The client software is organized around an additional software layer that has been built on top of the JavaTM Virtual Machine. This layer, called the "Core," provides synchronization and event multicasting among a group of modules that work like plug-ins to provide the functionalities of the system. When the software is loaded, the modules register the so-called "Core" events that they will generate and handle with the Core. As the software runs, individual modules detect Java events and convert them to "Core" events. The Core multicasts these events, so that each module that requires notification of the occurrence of a Core event is informed that it occurred.

Figure 2 presents a graphic illustrating the structure of the client program, including the various communications among the Core and the other modules. The basic modules are: a network communications client, several modules that allow for creation and editing of projects, modules that contain the functionality of a concept map editor/browser, the Organizer modules, a rule-based inference module that utilizes JESS (Java Expert System Shell) [16], collaboration tools, a search module, and other utilities. These modules can be included in various combinations in a system build to create software that can be specialized for a variety of applications, including the creation of the organizer that is described in this work.

Figure 2. The Core and modules that comprise the CmapTools’ client program.

4. The Learning Environment Organizer

This section describes the organizer’s look-and-feel and basic functionality. An Organizer takes the form of a graph (in the mathematical sense of the word), with two different types of nodes, instructional topic nodes, called place nodes, and explanation nodes that explain about the topics. The place nodes have color codings to indicate student progress through the course of instruction. The Organizer presents both a global (context) view and a local (focus) view of the course structure, and a “Display Status Panel.” These features will each be described in more detail in the next sections. Figure 3 presents a view of an organizer pertaining to a course in Data Structures.

(Click on the image for a larger view)

Figure 3. The Organizer in User mode, showing place and explanation nodes.


4.1 Place/Explanation Nodes.

Place nodes correspond to the topics in the course. Explanation nodes elaborate the relationships among the place nodes and have no adornments. Figure 3 depicts place nodes as those surrounded with shadowed boxes, populated with icons, and containing a rectangle that color-codes the status of the place. For example, “Introduction to Data Structures,” “Linked Lists,” “Arrays,” “Recursion,” etc., are place nodes. The place nodes are linked together by double lines that convey prerequisite relationships. They have links to the instructional content that can be used to learn about the topic under consideration and to perform the tasks or activities associated with the topic. When the user clicks on the icon that looks like a graph beneath the place, a pull-down menu appears that presents links to online instructional content that is pertinent to the topic. The other icons beneath the place nodes may be clicked to access the tasks, assignments, activities, etc. that are associated with the topics. These assignments may be rendered in text, in a video of the instructor describing the assignment, or in other media the instructor might utilize.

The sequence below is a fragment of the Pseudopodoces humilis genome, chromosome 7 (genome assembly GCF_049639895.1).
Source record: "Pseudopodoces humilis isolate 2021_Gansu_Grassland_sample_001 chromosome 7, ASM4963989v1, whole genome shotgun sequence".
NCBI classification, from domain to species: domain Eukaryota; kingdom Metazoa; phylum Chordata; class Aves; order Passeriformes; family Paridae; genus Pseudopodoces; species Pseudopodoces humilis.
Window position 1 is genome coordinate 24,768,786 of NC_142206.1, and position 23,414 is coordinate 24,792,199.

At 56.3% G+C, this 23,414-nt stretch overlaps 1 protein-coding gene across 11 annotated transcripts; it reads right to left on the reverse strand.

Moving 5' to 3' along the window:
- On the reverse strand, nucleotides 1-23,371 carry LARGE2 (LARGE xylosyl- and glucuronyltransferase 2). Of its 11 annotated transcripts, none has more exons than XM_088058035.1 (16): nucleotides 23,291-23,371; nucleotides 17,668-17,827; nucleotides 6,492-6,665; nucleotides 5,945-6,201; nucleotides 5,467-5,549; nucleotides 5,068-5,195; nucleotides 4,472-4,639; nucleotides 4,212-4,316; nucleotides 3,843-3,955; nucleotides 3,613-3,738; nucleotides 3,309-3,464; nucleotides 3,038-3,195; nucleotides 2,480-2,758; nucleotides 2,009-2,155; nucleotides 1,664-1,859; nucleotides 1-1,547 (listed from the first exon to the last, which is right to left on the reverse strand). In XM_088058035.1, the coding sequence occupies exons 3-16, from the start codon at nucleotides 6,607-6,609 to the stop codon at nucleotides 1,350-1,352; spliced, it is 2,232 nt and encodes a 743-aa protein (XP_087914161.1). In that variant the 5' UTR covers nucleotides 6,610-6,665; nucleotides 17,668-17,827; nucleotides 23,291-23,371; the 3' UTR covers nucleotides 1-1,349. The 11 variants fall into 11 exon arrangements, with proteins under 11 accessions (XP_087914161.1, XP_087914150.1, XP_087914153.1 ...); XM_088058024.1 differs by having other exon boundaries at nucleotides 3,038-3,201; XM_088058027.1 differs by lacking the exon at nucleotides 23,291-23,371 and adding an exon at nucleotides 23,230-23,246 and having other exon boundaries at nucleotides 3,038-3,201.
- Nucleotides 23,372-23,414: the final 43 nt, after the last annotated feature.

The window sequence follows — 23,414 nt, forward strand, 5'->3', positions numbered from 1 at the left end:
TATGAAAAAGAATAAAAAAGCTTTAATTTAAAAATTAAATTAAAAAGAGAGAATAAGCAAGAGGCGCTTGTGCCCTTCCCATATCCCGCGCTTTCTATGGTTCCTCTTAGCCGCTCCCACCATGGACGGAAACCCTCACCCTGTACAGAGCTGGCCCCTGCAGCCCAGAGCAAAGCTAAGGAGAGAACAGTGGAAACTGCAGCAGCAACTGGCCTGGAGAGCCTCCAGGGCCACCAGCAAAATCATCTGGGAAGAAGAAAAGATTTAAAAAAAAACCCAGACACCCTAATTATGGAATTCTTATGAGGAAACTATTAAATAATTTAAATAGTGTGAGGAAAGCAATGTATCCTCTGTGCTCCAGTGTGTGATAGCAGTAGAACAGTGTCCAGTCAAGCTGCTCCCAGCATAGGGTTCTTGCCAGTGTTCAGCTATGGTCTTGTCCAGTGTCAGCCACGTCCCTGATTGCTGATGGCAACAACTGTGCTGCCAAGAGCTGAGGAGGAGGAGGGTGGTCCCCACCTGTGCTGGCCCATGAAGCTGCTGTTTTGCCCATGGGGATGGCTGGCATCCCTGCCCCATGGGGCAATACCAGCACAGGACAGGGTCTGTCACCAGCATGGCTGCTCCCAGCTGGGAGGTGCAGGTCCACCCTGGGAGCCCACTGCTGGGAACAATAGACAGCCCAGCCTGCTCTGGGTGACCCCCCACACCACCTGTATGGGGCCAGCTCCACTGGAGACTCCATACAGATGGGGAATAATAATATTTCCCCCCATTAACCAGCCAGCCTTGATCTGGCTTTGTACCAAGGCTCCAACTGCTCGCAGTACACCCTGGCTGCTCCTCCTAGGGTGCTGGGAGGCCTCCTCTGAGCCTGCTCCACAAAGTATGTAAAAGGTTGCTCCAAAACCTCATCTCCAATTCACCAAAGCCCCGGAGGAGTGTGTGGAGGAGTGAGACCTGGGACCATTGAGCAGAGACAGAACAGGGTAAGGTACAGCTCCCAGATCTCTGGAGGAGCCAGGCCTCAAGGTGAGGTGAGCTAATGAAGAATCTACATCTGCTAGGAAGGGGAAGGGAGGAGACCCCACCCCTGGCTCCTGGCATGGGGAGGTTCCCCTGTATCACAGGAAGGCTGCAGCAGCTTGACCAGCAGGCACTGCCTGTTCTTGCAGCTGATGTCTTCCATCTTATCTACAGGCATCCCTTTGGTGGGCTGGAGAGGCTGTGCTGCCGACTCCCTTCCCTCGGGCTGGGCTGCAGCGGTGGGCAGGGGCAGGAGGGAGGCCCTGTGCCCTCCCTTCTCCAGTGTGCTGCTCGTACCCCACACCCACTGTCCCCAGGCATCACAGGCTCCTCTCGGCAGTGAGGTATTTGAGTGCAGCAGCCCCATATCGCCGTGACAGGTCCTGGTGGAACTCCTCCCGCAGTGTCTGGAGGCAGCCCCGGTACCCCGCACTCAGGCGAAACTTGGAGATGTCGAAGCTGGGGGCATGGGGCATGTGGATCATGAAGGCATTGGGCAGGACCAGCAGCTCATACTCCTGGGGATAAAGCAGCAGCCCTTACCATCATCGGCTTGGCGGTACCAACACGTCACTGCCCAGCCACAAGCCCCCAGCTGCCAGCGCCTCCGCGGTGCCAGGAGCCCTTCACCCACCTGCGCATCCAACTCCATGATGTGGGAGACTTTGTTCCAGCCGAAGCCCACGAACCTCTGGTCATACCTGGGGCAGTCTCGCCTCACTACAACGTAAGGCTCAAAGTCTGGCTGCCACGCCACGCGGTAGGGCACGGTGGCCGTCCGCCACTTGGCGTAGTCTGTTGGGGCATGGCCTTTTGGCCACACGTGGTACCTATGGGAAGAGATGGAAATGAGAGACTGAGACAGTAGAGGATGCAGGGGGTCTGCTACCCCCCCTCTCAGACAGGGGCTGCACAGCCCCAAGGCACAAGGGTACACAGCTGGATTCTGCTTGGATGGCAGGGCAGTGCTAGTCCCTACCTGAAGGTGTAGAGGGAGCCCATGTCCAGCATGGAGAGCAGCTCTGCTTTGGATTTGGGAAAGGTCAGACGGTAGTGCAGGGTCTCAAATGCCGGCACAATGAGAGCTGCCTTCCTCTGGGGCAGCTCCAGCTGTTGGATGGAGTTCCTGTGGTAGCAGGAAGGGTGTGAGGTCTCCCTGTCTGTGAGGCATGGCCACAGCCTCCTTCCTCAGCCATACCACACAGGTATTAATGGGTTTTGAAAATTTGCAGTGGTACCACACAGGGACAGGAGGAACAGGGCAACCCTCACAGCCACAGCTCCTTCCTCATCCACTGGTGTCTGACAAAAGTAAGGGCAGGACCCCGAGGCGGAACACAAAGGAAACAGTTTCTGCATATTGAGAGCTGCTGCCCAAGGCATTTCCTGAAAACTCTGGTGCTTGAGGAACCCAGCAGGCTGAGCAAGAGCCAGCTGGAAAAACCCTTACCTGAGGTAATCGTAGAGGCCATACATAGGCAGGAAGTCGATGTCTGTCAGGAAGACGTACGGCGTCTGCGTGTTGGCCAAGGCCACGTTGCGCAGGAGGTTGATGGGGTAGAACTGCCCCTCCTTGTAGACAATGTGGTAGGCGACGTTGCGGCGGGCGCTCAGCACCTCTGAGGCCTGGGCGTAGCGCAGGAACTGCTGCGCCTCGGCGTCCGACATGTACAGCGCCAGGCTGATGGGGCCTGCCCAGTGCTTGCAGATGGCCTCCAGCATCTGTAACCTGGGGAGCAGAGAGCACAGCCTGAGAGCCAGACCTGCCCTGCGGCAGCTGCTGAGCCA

The place nodes are color coded to indicate the student's progress through the organizer. There are separate, configurable colors for completed nodes, the current node, nodes for which the student is ready, and nodes for which she or he is not yet ready. When a place is completed, the system changes the color code of that place to the color that indicates completed status and then determines which subsequent places are to be changed to ready status.

The instructor can specify the criteria for completion of a topic. Several possible alternatives have been identified and implemented. The instructor may require a submission of a deliverable that must be evaluated before indicating that the place is completed. The student could download a test (true/false or multiple choice) that could be taken and graded on the spot by an automated process, with the organizer updated immediately. The place could be essentially optional or suggested, in which case the student might be allowed to decide when to mark it and move on. The icon on the left side of the place node indicates completion criteria for the topic. The icon that looks like an envelope indicates that a submission must be made to the instructor. The icon that looks like a smiling student indicates that the user marks the topic completed when s/he is ready to do so. The icon that looks like a text indicates that the student takes a test to complete the topic.

4.2 The Context and Focus View.

The context view of the organizer appears in Figure 3 as the floating palette in the upper left corner of the window. A highly articulated organizer with many topics and a large number of explanatory nodes can grow very large and tangled, and does not fit in its entirety on a computer monitor. A significant concern that the design of this software addresses is the need of the user to see the entire organizer while still being able to read a portion of the organizer. A basic focus and context scheme has been chosen as an information visualization solution to this problem [17, 18, 19].

The focus is the large rectangular component that fills most of the window. It is resizable by resizing the entire window. When it is resized, the rectangle in the context view resizes to maintain proportion with the focus view. The focus contains the actual part that the user views.

The user can grab the blue rectangle in the context view and move it around to move around the focus view. This mechanism is useful since it allows scrolling horizontally vertically, or along arbitrary trajectories in a single mechanism, rather than only horizontally or vertically through two mechanisms, via scrollbars.

4.3 Display Status Panel.